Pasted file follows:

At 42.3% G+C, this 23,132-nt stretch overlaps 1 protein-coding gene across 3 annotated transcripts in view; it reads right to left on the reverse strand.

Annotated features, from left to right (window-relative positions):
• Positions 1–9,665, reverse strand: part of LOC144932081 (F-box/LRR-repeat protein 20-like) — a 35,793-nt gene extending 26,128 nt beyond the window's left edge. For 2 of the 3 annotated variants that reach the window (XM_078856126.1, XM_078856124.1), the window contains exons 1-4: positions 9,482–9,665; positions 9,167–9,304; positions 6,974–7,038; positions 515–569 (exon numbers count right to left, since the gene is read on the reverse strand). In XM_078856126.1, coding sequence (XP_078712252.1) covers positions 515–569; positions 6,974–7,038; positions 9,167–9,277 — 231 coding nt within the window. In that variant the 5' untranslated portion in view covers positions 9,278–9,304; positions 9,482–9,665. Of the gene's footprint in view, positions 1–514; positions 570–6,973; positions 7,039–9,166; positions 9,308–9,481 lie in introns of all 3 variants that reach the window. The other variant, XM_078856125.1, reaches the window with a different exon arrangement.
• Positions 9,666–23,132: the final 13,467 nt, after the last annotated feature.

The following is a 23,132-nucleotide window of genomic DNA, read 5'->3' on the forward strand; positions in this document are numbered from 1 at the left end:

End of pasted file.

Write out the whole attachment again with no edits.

At 42.3% G+C, this 23,132-nt stretch overlaps 1 protein-coding gene across 3 annotated transcripts in view; it reads right to left on the reverse strand.

Annotated features, from left to right (window-relative positions):
• Positions 1–9,665, reverse strand: part of LOC144932081 (F-box/LRR-repeat protein 20-like) — a 35,793-nt gene extending 26,128 nt beyond the window's left edge. For 2 of the 3 annotated variants that reach the window (XM_078856126.1, XM_078856124.1), the window contains exons 1-4: positions 9,482–9,665; positions 9,167–9,304; positions 6,974–7,038; positions 515–569 (exon numbers count right to left, since the gene is read on the reverse strand). In XM_078856126.1, coding sequence (XP_078712252.1) covers positions 515–569; positions 6,974–7,038; positions 9,167–9,277 — 231 coding nt within the window. In that variant the 5' untranslated portion in view covers positions 9,278–9,304; positions 9,482–9,665. Of the gene's footprint in view, positions 1–514; positions 570–6,973; positions 7,039–9,166; positions 9,308–9,481 lie in introns of all 3 variants that reach the window. The other variant, XM_078856125.1, reaches the window with a different exon arrangement.
• Positions 9,666–23,132: the final 13,467 nt, after the last annotated feature.

The following is a 23,132-nucleotide window of genomic DNA, read 5'->3' on the forward strand; positions in this document are numbered from 1 at the left end: